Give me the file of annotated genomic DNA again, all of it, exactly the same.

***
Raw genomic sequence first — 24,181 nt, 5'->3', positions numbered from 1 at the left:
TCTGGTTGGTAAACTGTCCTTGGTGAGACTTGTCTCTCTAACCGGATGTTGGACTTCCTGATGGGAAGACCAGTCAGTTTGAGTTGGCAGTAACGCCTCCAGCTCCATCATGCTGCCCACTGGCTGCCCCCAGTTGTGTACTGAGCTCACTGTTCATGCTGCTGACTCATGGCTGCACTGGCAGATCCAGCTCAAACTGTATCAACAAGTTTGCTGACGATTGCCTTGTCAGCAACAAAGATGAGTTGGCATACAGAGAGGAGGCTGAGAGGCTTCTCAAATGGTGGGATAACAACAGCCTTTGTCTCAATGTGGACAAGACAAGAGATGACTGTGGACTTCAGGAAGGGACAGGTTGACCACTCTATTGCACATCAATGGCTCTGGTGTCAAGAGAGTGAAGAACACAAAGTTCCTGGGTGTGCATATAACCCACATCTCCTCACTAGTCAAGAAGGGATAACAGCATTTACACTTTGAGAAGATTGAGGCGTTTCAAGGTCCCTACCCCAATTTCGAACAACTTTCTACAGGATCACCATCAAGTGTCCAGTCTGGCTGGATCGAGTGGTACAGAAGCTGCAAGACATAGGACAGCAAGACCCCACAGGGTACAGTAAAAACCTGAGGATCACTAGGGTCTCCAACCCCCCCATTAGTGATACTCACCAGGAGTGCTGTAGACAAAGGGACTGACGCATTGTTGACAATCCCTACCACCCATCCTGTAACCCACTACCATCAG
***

Raw genomic sequence first — 24,181 nt, 5'->3', positions numbered from 1 at the left:
TCTGGTTGGTAAACTGTCCTTGGTGAGACTTGTCTCTCTAACCGGATGTTGGACTTCCTGATGGGAAGACCAGTCAGTTTGAGTTGGCAGTAACGCCTCCAGCTCCATCATGCTGCCCACTGGCTGCCCCCAGTTGTGTACTGAGCTCACTGTTCATGCTGCTGACTCATGGCTGCACTGGCAGATCCAGCTCAAACTGTATCAACAAGTTTGCTGACGATTGCCTTGTCAGCAACAAAGATGAGTTGGCATACAGAGAGGAGGCTGAGAGGCTTCTCAAATGGTGGGATAACAACAGCCTTTGTCTCAATGTGGACAAGACAAGAGATGACTGTGGACTTCAGGAAGGGACAGGTTGACCACTCTATTGCACATCAATGGCTCTGGTGTCAAGAGAGTGAAGAACACAAAGTTCCTGGGTGTGCATATAACCCACATCTCCTCACTAGTCAAGAAGGGATAACAGCATTTACACTTTGAGAAGATTGAGGCGTTTCAAGGTCCCTACCCCAATTTCGAACAACTTTCTACAGGATCACCATCAAGTGTCCAGTCTGGCTGGATCGAGTGGTACAGAAGCTGCAAGACATAGGACAGCAAGACCCCACAGGGTACAGTAAAAACCTGAGGATCACTAGGGTCTCCAACCCCCCCATTAGTGATACTCACCAGGAGTGCTGTAGACAAAGGGACTGACGCATTGTTGACAATCCCTACCACCCATCCTGTAACCCACTACCATCAG